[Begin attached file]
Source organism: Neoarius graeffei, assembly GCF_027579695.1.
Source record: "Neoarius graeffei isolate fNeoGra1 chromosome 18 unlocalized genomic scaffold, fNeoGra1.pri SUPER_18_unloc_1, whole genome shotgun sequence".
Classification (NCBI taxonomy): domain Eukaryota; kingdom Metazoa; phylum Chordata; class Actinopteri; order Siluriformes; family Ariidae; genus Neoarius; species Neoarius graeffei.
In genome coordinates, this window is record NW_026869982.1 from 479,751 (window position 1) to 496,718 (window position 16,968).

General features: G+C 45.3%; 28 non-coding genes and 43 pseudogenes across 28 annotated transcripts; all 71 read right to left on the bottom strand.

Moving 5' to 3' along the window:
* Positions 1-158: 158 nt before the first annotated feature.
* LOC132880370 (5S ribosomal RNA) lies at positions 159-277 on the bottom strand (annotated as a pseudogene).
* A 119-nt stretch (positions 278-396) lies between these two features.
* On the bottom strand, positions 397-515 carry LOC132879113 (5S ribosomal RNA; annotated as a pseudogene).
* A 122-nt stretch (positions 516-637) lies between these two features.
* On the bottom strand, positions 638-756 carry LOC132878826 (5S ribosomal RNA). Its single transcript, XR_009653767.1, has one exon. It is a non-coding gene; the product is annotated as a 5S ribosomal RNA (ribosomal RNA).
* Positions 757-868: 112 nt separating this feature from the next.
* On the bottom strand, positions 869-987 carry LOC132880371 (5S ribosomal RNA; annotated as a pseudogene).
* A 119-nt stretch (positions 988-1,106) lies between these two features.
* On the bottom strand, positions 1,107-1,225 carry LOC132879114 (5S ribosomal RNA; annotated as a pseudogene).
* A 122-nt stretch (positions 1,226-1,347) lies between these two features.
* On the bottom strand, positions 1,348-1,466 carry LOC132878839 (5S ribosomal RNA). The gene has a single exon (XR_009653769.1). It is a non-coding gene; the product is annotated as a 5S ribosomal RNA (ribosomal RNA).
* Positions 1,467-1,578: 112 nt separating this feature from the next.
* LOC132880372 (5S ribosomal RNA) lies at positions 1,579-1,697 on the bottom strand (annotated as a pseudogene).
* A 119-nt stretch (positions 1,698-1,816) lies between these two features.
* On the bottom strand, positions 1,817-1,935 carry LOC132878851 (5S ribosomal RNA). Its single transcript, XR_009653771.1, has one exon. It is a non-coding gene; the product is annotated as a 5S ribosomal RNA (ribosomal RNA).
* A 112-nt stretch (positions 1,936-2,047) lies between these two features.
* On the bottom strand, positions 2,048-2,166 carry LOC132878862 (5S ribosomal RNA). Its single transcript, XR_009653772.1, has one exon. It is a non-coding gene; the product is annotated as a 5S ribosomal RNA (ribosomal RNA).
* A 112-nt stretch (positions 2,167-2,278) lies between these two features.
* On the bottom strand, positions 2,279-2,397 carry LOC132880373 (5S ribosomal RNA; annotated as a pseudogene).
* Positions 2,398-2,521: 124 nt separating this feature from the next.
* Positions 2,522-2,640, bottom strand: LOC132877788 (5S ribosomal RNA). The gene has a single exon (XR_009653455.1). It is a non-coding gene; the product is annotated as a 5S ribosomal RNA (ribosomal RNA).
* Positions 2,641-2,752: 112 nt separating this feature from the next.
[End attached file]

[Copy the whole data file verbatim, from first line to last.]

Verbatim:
Source organism: Neoarius graeffei, assembly GCF_027579695.1.
Source record: "Neoarius graeffei isolate fNeoGra1 chromosome 18 unlocalized genomic scaffold, fNeoGra1.pri SUPER_18_unloc_1, whole genome shotgun sequence".
Classification (NCBI taxonomy): domain Eukaryota; kingdom Metazoa; phylum Chordata; class Actinopteri; order Siluriformes; family Ariidae; genus Neoarius; species Neoarius graeffei.
In genome coordinates, this window is record NW_026869982.1 from 479,751 (window position 1) to 496,718 (window position 16,968).

General features: G+C 45.3%; 28 non-coding genes and 43 pseudogenes across 28 annotated transcripts; all 71 read right to left on the bottom strand.

Moving 5' to 3' along the window:
* Positions 1-158: 158 nt before the first annotated feature.
* LOC132880370 (5S ribosomal RNA) lies at positions 159-277 on the bottom strand (annotated as a pseudogene).
* A 119-nt stretch (positions 278-396) lies between these two features.
* On the bottom strand, positions 397-515 carry LOC132879113 (5S ribosomal RNA; annotated as a pseudogene).
* A 122-nt stretch (positions 516-637) lies between these two features.
* On the bottom strand, positions 638-756 carry LOC132878826 (5S ribosomal RNA). Its single transcript, XR_009653767.1, has one exon. It is a non-coding gene; the product is annotated as a 5S ribosomal RNA (ribosomal RNA).
* Positions 757-868: 112 nt separating this feature from the next.
* On the bottom strand, positions 869-987 carry LOC132880371 (5S ribosomal RNA; annotated as a pseudogene).
* A 119-nt stretch (positions 988-1,106) lies between these two features.
* On the bottom strand, positions 1,107-1,225 carry LOC132879114 (5S ribosomal RNA; annotated as a pseudogene).
* A 122-nt stretch (positions 1,226-1,347) lies between these two features.
* On the bottom strand, positions 1,348-1,466 carry LOC132878839 (5S ribosomal RNA). The gene has a single exon (XR_009653769.1). It is a non-coding gene; the product is annotated as a 5S ribosomal RNA (ribosomal RNA).
* Positions 1,467-1,578: 112 nt separating this feature from the next.
* LOC132880372 (5S ribosomal RNA) lies at positions 1,579-1,697 on the bottom strand (annotated as a pseudogene).
* A 119-nt stretch (positions 1,698-1,816) lies between these two features.
* On the bottom strand, positions 1,817-1,935 carry LOC132878851 (5S ribosomal RNA). Its single transcript, XR_009653771.1, has one exon. It is a non-coding gene; the product is annotated as a 5S ribosomal RNA (ribosomal RNA).
* A 112-nt stretch (positions 1,936-2,047) lies between these two features.
* On the bottom strand, positions 2,048-2,166 carry LOC132878862 (5S ribosomal RNA). Its single transcript, XR_009653772.1, has one exon. It is a non-coding gene; the product is annotated as a 5S ribosomal RNA (ribosomal RNA).
* A 112-nt stretch (positions 2,167-2,278) lies between these two features.
* On the bottom strand, positions 2,279-2,397 carry LOC132880373 (5S ribosomal RNA; annotated as a pseudogene).
* Positions 2,398-2,521: 124 nt separating this feature from the next.
* Positions 2,522-2,640, bottom strand: LOC132877788 (5S ribosomal RNA). The gene has a single exon (XR_009653455.1). It is a non-coding gene; the product is annotated as a 5S ribosomal RNA (ribosomal RNA).
* Positions 2,641-2,752: 112 nt separating this feature from the next.